Wednesday, September 14, 2011

NMML 2011

I was pleased to go back to the Tuesday Seminar at the Nehru Memorial Museum and Library. I remember it from 1989. We had joined the Centre for Contemporary Studies, and the seminars were held every Tuesday at 3 p.m and  as Fellows of the Centre, we contributed to the Weekly paper reading, and there were many guests too. NMML has a new Director, Mahesh Rangarajan who is comfortable doing his job, and the NMML has been having many visitors who feel that the seminar life of NMML is the best part of its functioning. I felt nostalgic for the roses though which seem to have dwindled. Outside, in the circle near the gate, they were abundant. Delhi's best gardeners are to be found at its traffic crossings.
The seminar room was looking exquisite, (the thick expensive blinds were rolled up,) and I hope that in the days to come there will be  khadi silk curtains  instead.  (The price of nostalgia is to ask "Where is the portrait of Nehru in the Seminar Room and the natural brown curtains, were they brown or fawn or ivory in 1989?" The light was blazing in.)Meanwhile, the trees outside looked familiar, and like a lot of former fellows, I felt a wonderful sense of being back. I had not been visiting the Library for the last two years since I was busy with the Chairpersonship of the Centre for the Study of Social Systems, in  JNU but going back to NMML meant meeting friends and having tea at Kutty's famous cafe where ideas are shared along with tea and subsidised food.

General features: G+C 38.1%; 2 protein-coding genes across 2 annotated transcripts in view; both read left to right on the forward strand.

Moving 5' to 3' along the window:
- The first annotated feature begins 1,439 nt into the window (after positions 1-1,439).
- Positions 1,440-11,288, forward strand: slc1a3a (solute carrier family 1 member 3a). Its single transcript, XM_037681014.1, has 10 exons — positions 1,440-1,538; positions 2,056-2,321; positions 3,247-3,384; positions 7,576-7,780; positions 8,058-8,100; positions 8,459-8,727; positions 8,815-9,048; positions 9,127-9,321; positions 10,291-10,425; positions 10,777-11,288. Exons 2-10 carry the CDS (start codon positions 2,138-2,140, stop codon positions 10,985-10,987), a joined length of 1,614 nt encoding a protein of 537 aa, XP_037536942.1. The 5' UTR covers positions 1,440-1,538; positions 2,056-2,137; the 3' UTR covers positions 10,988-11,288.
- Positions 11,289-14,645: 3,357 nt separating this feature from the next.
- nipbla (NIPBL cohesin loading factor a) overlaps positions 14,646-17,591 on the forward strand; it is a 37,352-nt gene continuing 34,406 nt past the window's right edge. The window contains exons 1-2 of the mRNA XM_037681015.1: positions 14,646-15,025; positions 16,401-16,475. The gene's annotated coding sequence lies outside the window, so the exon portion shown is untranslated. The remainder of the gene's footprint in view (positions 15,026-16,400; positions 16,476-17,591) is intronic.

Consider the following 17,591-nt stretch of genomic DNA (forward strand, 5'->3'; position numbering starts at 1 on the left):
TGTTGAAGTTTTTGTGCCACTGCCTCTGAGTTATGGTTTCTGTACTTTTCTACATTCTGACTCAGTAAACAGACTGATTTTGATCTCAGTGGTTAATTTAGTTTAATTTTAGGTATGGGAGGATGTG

IIAS, Shimla also gives one the sense of an institution which means a lot to those who frequent it. Peter DeSouza has a wonderful sense for paint, stained glass and gardens so conservation has meant as much  to the Director of IIAS, as fulfilling obligations to fellow intellectuals and buying books for the Library.
What startled me most about NMML was that a whole section of wood panellling had been pulled out, and glass replaced it. It seems odd that state institutions, managed by the pwd, often have rooms locked in without sunlight, and replacement of perfectly functional materials by expensive new materials.
NMML always buzzed with ideas and critical thought, so listening to Mukul Sharma, a journalist and ecologist was immensely interesting. Sharma interviewed Anna Hazare for ten years, culminating in 2001, so ten years later his book is in press, and he is delighted to share ideas and views. Fearless as he is, the data he has is stunning. Those of us who believe that India's Freedom Movement works with constitutional rights and parliamentary democracy will find Sharma's views completely anchored in the Sociology of reading movements, charisma and authoritarian figures. The audience was immediately motivated to ask many questions, and these were answered very charmingly and astutely.

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